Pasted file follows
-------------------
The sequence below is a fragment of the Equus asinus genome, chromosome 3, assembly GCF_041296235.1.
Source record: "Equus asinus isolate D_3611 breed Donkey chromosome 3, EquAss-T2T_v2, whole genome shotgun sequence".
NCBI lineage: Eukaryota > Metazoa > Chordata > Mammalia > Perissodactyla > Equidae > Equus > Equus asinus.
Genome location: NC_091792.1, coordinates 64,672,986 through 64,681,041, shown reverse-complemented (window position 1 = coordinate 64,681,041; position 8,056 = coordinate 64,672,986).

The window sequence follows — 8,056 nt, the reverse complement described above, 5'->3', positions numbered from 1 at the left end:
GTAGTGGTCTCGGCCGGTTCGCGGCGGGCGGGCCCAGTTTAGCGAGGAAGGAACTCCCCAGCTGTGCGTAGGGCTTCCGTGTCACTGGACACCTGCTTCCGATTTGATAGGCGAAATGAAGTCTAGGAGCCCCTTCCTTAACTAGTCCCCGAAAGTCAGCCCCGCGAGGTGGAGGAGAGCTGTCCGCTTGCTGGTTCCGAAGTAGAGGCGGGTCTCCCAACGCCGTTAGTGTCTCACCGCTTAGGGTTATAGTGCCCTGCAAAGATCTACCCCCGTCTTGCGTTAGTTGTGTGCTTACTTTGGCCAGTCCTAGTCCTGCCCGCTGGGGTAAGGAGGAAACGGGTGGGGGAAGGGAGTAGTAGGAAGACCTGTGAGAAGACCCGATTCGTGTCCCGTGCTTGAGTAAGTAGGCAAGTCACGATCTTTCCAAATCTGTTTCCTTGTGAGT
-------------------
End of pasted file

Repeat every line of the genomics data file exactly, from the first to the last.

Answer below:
The sequence below is a fragment of the Equus asinus genome, chromosome 3, assembly GCF_041296235.1.
Source record: "Equus asinus isolate D_3611 breed Donkey chromosome 3, EquAss-T2T_v2, whole genome shotgun sequence".
NCBI lineage: Eukaryota > Metazoa > Chordata > Mammalia > Perissodactyla > Equidae > Equus > Equus asinus.
Genome location: NC_091792.1, coordinates 64,672,986 through 64,681,041, shown reverse-complemented (window position 1 = coordinate 64,681,041; position 8,056 = coordinate 64,672,986).

The window sequence follows — 8,056 nt, the reverse complement described above, 5'->3', positions numbered from 1 at the left end:
GTAGTGGTCTCGGCCGGTTCGCGGCGGGCGGGCCCAGTTTAGCGAGGAAGGAACTCCCCAGCTGTGCGTAGGGCTTCCGTGTCACTGGACACCTGCTTCCGATTTGATAGGCGAAATGAAGTCTAGGAGCCCCTTCCTTAACTAGTCCCCGAAAGTCAGCCCCGCGAGGTGGAGGAGAGCTGTCCGCTTGCTGGTTCCGAAGTAGAGGCGGGTCTCCCAACGCCGTTAGTGTCTCACCGCTTAGGGTTATAGTGCCCTGCAAAGATCTACCCCCGTCTTGCGTTAGTTGTGTGCTTACTTTGGCCAGTCCTAGTCCTGCCCGCTGGGGTAAGGAGGAAACGGGTGGGGGAAGGGAGTAGTAGGAAGACCTGTGAGAAGACCCGATTCGTGTCCCGTGCTTGAGTAAGTAGGCAAGTCACGATCTTTCCAAATCTGTTTCCTTGTGAGT